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The necessity for a social stock exchange

  • Currently, there exists no market phenomenon for interaction between social, non-profit enterprises and investors willing to contribute to such projects. 
  • The resource base for most non-governmental, non-profit organisations is limiting to a few investors. Or the funds received from compulsory corporate social responsibility expenditure of large companies. 
  • While capital markets traditionally served the economic needs, the social security exchange would help bridge the gap between capitalist objectives of a business and the need to preserve environmental and societal equity
  • A platform such as a social stock exchange would not just aid the government in securing access to social resources like health and education but also improve the quality and quantum of such welfare initiatives. 
  • While most of us feel strongly about environmental issues, cleanliness, access to education etc, we often find ourselves incapable of contributing enough. Through a social security exchange, investors can align with projects that resonate with their beliefs and values. 

Challenges in creating a social security exchange 

  • Accountability and transparency – While SEBI would be given the responsibility of overseeing such projects, till the government notified proper rules, there would be no clarity in establishing accountability of third parties availing funds from such a platform. 
  • Tax repercussions – While the Income Tax Act in India provides for deductions from income of a person donating to specified charities and government funds, it is unclear whether such contributions to projects enlisted on a social security exchange would be eligible for tax benefits.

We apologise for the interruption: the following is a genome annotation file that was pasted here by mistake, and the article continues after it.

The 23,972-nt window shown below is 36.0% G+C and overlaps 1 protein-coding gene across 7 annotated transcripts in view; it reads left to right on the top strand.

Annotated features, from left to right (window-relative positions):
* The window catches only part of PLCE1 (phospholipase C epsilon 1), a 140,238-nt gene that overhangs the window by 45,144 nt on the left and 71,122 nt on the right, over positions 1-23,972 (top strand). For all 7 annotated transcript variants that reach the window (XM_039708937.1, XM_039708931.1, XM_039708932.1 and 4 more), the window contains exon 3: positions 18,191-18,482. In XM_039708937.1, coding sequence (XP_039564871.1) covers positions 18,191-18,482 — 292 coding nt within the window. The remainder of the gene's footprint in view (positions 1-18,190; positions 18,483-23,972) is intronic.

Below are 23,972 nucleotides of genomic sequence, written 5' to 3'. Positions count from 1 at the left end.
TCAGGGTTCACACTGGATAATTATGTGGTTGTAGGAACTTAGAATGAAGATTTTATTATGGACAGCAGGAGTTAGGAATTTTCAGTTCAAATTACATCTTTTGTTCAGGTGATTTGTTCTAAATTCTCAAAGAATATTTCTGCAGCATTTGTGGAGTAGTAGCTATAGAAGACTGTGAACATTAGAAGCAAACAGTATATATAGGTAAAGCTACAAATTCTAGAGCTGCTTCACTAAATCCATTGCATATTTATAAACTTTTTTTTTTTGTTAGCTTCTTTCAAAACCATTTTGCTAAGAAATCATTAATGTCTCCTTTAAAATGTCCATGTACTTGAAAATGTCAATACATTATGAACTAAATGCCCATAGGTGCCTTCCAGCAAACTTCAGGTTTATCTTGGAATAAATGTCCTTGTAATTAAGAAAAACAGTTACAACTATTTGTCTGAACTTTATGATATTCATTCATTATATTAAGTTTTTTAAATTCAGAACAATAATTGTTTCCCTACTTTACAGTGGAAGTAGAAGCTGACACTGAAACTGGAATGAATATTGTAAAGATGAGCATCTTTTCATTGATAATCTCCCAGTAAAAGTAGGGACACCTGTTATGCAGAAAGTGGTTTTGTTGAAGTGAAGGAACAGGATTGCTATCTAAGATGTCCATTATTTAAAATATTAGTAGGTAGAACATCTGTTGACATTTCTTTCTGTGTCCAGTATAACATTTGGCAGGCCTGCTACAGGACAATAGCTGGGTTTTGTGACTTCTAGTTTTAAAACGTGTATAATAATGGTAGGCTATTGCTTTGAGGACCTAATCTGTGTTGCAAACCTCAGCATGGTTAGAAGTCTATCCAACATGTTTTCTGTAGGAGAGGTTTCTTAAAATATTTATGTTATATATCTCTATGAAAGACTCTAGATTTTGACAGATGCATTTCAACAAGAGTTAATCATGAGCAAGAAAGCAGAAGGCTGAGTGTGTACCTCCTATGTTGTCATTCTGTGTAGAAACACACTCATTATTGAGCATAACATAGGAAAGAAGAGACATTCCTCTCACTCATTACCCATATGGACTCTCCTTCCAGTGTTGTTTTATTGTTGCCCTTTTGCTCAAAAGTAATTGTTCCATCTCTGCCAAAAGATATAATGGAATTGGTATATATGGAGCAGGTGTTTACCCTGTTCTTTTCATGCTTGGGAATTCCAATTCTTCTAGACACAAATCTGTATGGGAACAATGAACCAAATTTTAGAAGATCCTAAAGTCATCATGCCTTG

• Returns in the form of social impact – Unlike a regular market investment with specific returns, the return on investment in a social security exchange would be the social welfare outcome from the project. When outcomes such as social impact, are not quantifiable, there exists ambiguity. The SEBI would have to formalise specific rules and methodology for calculating returns in this context. 
  • New tools and training – Making a special asset class of “social projects” would require many changes in the current market exchange terminology and trading processes. 

Conclusion – Advancing social justice through investments 

Despite the challenges, social security exchanges afford a possibility for ordinary citizens to invest in projects that have the potential to solve social challenges and invest in causes they believe in, without doing “charity”. This globally recognised exchange platform has been set up in many countries including Singapore, UK, Canada and South Africa. By disseminating authentic information on social enterprises and creating a supporting infrastructure, we can foresee a future of impactful roles being assumed by social businesses in the Indian economy. 

Avani Mishra is a graduate in law from the National Law Institute University, Bhopal. She qualified the Company Secretary course with an All India Rank 1 and is a recipient of the President’s Gold Medal for her academic distinctions. She also holds a B.Com degree with a specialization in Corporate Affairs and Administration.